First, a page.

How to Alter a Sweater Design

Disclaimer: Family & Non-Knitting friends, you will most likely find this post tedious & boring. I’m very sorry. I promise to have a ‘lighter’ post soon for you!

Sweater design amazes me. All the stitches & rows & increases & decreases & amazingly enough, you end up with a sweater. And truthfully, many times a BAD sweater. This causes great pain. Really, for all the time that is devoted to the sweater, you want it to come out perfect! The gap between knitting the pattern written & wearing something magnificant on me has always been a wide black hole. Until last fall that is.

Knit a Go Go sponsored a workshop given by Stefanie Japel. Stefanie taught us how to design a sweater for our bodies! It was great & I learned so much! (If you EVER have the opportunity to take a class from Stefanie- DO IT! You will NOT regret this! Your knitting career almost DEPENDS on this!)

Now fast forward almost 1 year & have I used any of the wonderful tips I learned in the workshop. Of course. I’ve spent the better part of the year only making 3 sweaters & a lotta socks & other non-gauge requiring items. So I decided to challenge myself & adapt a published pattern into something for me. I decided on Stefanie’s Cropped Cardigan with Leaf Ties. This however was only after seeing Percy’s adaptation. Here’s how I began the adaptation!

1. Swatch: And not the measly, tiny, I’m-tired-of-swatching-already-i-just-want-to-knit-the-sweater swatch either. This was a nice size, over 5″x5″. After washing & blocking, I measured my gauge to be: 5.75 stitches per inch! Now I look at the pattern & check to see what Stefanie says the gauge should be. Oh. 4.5 sts per inch. I check the needles- yup, size 7 needles like she recommended. I weighed my options. I could reswatch in size 8 needles. Don’t know about that as I do like the fabric that is created with the 7’s. I could change the yarn, but I don’t think the stash had anything appropriate & I didn’t want to buy more (only to still not make gauge.) But it’s all good. I’m going to use these create math skills I have & create a pattern for me! That’s what Stefanie taught after all!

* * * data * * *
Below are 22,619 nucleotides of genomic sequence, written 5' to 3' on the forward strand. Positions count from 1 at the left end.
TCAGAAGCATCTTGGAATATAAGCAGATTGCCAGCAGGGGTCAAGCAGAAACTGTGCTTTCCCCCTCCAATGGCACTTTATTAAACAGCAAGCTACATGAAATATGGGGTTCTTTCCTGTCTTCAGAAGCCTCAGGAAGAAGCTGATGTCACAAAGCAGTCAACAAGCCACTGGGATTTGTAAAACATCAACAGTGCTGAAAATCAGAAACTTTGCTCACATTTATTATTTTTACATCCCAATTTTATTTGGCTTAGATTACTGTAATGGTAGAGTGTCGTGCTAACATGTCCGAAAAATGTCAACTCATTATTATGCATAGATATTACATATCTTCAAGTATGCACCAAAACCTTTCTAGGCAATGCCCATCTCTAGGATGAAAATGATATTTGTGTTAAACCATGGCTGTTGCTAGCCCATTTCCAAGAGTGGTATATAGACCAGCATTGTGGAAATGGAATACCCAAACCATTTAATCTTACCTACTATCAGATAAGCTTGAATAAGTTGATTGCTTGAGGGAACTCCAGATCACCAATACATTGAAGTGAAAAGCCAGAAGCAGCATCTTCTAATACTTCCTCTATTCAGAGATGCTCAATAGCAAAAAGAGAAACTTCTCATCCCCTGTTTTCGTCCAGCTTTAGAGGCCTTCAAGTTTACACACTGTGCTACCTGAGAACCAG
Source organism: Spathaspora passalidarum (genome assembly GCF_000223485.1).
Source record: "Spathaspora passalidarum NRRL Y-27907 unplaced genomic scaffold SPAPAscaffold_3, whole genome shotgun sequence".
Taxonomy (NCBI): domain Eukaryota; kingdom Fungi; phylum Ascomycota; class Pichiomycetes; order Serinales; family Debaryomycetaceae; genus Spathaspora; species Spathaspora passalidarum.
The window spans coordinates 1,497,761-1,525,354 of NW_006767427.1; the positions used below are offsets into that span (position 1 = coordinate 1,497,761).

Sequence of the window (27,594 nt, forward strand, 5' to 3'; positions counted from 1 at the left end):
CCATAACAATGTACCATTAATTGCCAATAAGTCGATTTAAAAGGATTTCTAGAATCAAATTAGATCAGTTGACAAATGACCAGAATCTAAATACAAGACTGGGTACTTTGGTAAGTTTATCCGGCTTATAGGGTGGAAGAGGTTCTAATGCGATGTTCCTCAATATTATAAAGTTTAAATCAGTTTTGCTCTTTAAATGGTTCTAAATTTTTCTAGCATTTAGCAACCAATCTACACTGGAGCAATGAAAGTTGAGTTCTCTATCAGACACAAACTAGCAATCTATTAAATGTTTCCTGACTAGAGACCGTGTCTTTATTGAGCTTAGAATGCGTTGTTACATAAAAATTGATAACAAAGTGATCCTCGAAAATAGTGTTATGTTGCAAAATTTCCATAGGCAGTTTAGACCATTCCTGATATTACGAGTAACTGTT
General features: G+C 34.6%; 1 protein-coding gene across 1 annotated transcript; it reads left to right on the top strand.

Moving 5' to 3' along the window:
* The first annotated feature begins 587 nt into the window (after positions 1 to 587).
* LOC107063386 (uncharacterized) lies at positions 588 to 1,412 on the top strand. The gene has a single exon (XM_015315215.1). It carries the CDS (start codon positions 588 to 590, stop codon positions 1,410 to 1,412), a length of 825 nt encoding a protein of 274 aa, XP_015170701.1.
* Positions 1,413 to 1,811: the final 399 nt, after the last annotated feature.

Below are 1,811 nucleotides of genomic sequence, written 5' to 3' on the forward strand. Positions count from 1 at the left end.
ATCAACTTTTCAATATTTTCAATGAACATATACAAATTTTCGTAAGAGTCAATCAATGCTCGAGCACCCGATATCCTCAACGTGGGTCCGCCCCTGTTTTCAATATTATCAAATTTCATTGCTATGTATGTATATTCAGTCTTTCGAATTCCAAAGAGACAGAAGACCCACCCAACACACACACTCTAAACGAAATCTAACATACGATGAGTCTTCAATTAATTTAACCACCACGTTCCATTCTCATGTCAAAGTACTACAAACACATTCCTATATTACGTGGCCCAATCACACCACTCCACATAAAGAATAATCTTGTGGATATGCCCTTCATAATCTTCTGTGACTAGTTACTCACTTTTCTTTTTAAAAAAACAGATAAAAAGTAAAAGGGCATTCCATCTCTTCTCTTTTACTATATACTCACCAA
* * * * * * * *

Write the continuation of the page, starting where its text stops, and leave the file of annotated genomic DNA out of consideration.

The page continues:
2. Read the pattern & check for errata: Looked everywhere & saw no signs of errata. Read the pattern all the way through- fairly simple raglan design- set up row, increase for sleeves, separate for sleeves, shape the neckline, knit to length desired, do sleeves, then some icord. Oh, icord. Tried that once. Wasn’t good. Oh well, this is all a learning experience. I know there are videos of it online. I’ll just get help.

3. Find my size: This is always the fun part! Put on a cami & measured (since that’s what I will be wearing under the cardigan). Tape measure says my bust is 33″ around. Hmmm, now everything I’ve read in ravelry says people wished they’d made it smaller. I can see that. It’s a form fitting cardigan so too much ease makes you look dumpy. I decide on 2″ of negative ease. Pull back that gauge from step 1, multiply 31″ x 5.75= 178.25. This means that after all my increases, I’ll need 178 sts after all the increases.

4. Start Knitting- Oops, no- Analyze schematic: The knitty version of the pattern doesn’t include a schematic, but there’s one in Stefanie’s book: Fitted Knits. She starts with 7.5″ across the neck, but wait, I got extremely different gauge that her. I’d better figure how many stitches MY gauge needs to get 7.5″. Doing some cross multiplication (yes I know there’s an easier way, but my brain can’t wrap around that. I get cross multiplication) I see that I need about 43 sts for 7.5″.

5. Write down set-up row: With so much going through my head, I write down the set-up row. 1 (for the left front side), 14 (this is for the top of the arm. I figure out how many inches Stefanie means by this- 3″, ok, do the math to figure 3″ in my gauge & I get 17! whew!)

6. Rewrite set-up row: 1 (left front), 17 (arm), 43 (back), 17 (the other arm), 1 (right front)

Whew! Look’s like I’m going to start the actually knitting portion in the next entry! Hope you enjoyed the tutorial so far!

One thought on “How to Alter a Sweater Design

  1. ZZZZzzzzzzzzzzzzzzzz I’d expect you to use this information to knit me up a sweatervest at the very least..

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